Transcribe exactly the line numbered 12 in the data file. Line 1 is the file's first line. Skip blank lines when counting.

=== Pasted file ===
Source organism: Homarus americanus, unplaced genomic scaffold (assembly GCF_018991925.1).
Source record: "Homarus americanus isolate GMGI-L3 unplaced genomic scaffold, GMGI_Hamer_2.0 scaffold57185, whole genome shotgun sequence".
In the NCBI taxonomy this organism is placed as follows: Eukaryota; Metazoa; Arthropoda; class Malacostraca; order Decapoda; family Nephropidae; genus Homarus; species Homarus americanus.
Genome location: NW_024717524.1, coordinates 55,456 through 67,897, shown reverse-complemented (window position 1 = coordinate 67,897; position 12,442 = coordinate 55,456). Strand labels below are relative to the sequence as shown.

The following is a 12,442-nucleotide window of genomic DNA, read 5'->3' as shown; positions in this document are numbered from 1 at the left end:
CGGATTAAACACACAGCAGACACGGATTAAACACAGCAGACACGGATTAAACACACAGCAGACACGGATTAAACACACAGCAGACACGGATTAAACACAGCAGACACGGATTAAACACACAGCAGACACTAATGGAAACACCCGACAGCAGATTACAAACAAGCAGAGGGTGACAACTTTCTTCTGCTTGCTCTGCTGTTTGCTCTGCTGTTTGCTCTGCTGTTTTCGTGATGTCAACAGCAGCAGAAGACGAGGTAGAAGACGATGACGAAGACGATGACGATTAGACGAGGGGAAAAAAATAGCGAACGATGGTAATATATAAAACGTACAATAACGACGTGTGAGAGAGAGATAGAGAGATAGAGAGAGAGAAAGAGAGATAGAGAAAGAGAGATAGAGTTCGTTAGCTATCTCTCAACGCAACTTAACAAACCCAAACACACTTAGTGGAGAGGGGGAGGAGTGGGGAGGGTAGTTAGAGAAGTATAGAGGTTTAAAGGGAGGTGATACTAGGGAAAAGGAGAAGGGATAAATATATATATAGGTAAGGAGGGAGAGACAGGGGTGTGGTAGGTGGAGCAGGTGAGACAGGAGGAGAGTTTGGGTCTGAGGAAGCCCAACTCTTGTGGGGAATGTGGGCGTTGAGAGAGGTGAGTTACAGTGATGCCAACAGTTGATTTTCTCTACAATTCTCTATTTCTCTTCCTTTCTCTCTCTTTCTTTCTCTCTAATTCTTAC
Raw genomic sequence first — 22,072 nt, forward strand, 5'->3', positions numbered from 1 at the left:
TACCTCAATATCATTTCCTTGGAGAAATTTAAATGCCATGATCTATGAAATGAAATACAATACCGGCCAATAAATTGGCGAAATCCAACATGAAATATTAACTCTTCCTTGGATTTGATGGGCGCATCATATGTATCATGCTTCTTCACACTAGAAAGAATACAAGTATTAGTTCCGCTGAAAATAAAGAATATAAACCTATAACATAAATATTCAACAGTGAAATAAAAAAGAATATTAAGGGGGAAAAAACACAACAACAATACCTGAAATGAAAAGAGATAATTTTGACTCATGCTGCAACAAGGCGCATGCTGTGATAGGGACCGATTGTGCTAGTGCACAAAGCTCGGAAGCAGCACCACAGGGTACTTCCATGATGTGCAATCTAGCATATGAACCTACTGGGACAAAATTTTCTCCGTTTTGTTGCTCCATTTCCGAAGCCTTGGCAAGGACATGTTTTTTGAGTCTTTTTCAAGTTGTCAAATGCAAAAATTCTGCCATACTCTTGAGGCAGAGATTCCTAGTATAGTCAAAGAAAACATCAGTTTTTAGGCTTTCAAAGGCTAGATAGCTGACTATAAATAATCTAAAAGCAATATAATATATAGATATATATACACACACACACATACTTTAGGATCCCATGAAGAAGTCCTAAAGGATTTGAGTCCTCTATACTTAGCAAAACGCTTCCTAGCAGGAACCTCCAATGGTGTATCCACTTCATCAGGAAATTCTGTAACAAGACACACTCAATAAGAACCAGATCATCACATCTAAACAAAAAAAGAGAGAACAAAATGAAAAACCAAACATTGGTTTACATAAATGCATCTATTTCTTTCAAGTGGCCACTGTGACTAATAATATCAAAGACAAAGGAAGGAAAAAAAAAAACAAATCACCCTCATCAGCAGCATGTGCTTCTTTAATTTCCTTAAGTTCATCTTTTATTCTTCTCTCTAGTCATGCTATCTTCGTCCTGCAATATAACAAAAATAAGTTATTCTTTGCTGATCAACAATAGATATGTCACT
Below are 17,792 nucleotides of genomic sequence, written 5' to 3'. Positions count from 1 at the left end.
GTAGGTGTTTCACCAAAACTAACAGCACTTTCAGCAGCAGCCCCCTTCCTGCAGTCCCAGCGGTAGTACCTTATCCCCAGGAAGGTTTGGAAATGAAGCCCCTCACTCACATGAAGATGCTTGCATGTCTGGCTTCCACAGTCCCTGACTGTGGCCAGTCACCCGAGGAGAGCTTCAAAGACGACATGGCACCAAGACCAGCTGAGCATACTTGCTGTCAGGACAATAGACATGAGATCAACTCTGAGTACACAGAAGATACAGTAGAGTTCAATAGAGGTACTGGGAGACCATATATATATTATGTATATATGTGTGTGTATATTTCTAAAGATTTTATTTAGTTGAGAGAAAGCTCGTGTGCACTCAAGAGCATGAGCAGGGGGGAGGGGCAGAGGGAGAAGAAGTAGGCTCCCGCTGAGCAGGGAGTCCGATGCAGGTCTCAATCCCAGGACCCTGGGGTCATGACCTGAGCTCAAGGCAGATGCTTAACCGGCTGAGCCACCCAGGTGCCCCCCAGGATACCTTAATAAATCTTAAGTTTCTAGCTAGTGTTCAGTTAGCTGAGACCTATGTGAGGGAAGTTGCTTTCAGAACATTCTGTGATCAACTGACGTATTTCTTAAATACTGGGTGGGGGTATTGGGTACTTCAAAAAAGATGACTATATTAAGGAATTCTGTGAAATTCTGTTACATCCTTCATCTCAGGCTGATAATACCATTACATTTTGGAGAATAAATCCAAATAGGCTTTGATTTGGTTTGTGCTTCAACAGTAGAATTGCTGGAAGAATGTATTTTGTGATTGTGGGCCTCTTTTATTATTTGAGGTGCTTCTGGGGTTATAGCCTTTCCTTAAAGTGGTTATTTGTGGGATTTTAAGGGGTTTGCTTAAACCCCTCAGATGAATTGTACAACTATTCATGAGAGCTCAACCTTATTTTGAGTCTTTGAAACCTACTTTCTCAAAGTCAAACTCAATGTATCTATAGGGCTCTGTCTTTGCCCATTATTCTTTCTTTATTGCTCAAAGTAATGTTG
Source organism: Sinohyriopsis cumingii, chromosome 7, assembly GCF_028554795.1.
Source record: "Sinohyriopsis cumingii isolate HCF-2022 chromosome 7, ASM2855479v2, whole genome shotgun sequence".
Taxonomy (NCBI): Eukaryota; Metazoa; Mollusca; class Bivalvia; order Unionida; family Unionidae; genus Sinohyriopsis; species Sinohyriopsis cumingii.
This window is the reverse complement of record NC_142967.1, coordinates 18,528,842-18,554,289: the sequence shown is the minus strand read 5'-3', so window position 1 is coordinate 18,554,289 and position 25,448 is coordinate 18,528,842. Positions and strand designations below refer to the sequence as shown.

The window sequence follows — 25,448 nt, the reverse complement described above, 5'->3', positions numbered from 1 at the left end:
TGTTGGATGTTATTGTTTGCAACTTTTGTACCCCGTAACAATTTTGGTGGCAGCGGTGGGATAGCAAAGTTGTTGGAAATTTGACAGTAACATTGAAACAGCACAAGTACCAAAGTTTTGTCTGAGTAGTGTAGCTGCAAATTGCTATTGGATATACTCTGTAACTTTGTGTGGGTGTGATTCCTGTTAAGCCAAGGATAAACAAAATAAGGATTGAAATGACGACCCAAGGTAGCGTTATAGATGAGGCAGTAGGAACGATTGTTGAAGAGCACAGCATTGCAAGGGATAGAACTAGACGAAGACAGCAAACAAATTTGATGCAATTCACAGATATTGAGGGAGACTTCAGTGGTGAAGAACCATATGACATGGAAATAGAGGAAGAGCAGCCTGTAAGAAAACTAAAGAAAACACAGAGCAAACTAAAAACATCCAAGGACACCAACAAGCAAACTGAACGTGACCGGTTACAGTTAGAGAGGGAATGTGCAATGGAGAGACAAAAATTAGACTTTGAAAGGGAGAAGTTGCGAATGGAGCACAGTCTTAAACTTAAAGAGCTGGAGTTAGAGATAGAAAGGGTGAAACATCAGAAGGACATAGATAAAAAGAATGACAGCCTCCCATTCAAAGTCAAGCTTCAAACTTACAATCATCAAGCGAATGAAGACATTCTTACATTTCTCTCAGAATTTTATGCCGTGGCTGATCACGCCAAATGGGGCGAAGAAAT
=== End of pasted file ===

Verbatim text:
Source record: "Sinohyriopsis cumingii isolate HCF-2022 chromosome 7, ASM2855479v2, whole genome shotgun sequence".